December 2002 TG Entry: Agency (A portion of this is from a 2 Nephi seminary lesson October 12, 1994. The charts are from March 2004 Priest’s Quorum lesson)
I Prerequisites for Agency
There are four things necessary for agency. They are
- Opposition in all things
- Knowledge of good and evil
- The power to choose
I.A Opposition In All Things
If we don’t have opposites to choose from, or we don’t know what the different alternatives really entail, we can’t really make a choice. For example, if I put out the apple, and said, “You are starving, and I will give a choice as to what to eat. Here is an apple.” Do you really have a choice? You might say you could either eat it or not, but that is only a choice when you are not very hungry. In fact there is no real choice. If there are no alternatives, there are no real choices.
What if I give you the option of having a lemon or an apple? You would probably choose the apple. How would you know to choose the apple? It might be because you have had had an apple before. But that would not be complete. You must also have had lemons, or you would not know that it was sour and the apple was sweet. If you had had neither, you would be like Adam and Eve, not knowing good or evil, and therefore not able to make a quality choice. When we know good and evil, we are responsible for the choices we make (provided the other criteria are met).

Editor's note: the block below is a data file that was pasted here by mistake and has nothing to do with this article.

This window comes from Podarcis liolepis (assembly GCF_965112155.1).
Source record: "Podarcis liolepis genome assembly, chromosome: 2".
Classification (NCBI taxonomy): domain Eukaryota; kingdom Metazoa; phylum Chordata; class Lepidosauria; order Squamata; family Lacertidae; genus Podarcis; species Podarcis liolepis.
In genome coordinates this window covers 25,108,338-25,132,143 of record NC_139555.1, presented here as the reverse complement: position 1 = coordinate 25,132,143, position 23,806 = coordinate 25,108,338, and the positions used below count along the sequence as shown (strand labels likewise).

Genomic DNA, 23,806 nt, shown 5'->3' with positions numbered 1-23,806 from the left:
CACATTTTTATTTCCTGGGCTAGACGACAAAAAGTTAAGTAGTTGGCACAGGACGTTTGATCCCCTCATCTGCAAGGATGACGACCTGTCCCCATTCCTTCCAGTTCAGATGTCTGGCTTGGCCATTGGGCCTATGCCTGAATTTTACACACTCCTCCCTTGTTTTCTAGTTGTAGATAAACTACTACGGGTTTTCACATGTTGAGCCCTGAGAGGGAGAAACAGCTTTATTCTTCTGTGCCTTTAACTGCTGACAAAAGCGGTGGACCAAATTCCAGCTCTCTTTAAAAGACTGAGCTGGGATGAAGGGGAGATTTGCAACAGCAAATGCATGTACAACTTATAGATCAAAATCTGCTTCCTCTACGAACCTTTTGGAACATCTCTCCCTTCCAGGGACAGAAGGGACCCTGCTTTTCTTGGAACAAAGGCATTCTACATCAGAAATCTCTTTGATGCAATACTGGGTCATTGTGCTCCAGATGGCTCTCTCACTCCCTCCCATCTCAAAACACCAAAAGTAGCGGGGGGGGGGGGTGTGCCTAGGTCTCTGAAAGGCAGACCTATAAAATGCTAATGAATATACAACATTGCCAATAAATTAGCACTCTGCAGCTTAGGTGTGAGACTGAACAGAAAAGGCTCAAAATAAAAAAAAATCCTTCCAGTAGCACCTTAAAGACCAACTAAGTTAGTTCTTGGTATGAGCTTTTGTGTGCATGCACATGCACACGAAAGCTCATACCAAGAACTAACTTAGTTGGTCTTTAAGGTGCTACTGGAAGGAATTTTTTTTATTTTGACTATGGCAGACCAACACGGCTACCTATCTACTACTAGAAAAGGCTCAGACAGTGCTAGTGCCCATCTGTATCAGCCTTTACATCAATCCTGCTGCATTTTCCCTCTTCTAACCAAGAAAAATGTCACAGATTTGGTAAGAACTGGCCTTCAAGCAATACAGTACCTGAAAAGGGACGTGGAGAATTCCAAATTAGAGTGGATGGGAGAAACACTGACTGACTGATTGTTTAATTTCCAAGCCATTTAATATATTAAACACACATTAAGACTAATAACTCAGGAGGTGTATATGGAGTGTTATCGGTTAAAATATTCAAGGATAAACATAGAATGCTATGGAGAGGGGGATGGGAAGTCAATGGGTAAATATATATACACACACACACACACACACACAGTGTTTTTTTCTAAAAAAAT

Laws designate consequences. They neither restrict nor make free. They predict results. What if a lemon sometimes tasted like an apple, or visa versa? How would you ever make a choice? Laws tell us that a lemon is sour, and an apple is sweet (although there are surprises, predicted by other laws, such as how ripe the fruit is). The objective of this life is to not break laws. If we learn them, we can use their consequences for our benefit, rather than suffer the consequences through disobedience.
I.D Power to Choose
If I had power over you, and said you were going to have a lemon rather than the apple, you wouldn’t be able to make a choice. We must have the power given to us to make the choice.
What happens when one of these is missing? For example, little children do not have the knowledge. They therefore are covered by the atonement. If any of these items are missing, the atonement takes affect. However, we are fully responsible if we know right from wrong, have the power to choose, there is a law, and alternatives exist.
II Agency Framework
The following diagrams help describe what agency is. Nowhere in the scriptures is the term “Free Agency” used. Choosing good leads to Freedom or Liberty, and choosing evil leads to Captivity and Bondage.
II.A More Detailed View of Diagram
Agency is the ability to choose or decide. Laws designate consequences of decisions. Good choice or following the law leads to liberty and ultimate eternal life. Deciding to not follow the law leads to captivity and death.
There are many motivations for actions ranging from willfully rebelling to having Charity for others. Each motivation leads to greater or lesser consequences for our decisions.
II.B Choices verses Decisions
Some decisions are neither good nor evil. I have decided for this discussion to call these choices. So decision can be right or wrong. But choices are not right or wrong.
Good decisions—which are designated by laws—lead to more Choices—which are designated by talents, preferences and gifts. Someone can have a favorite color, such as red, which is neither right nor wrong. Red is not any better or worse than blue.
Over time, a decision leads to and impacts future decisions. Good decisions lead to more choices. Poor decisions lead to fewer choices. For example, suppose a mother gives her 3-year-old a choice of what to where in the morning. Lets look at how making bad decisions leads to fewer choices the next time, and how making good decisions leads to greater choices.
II.D Impact of Time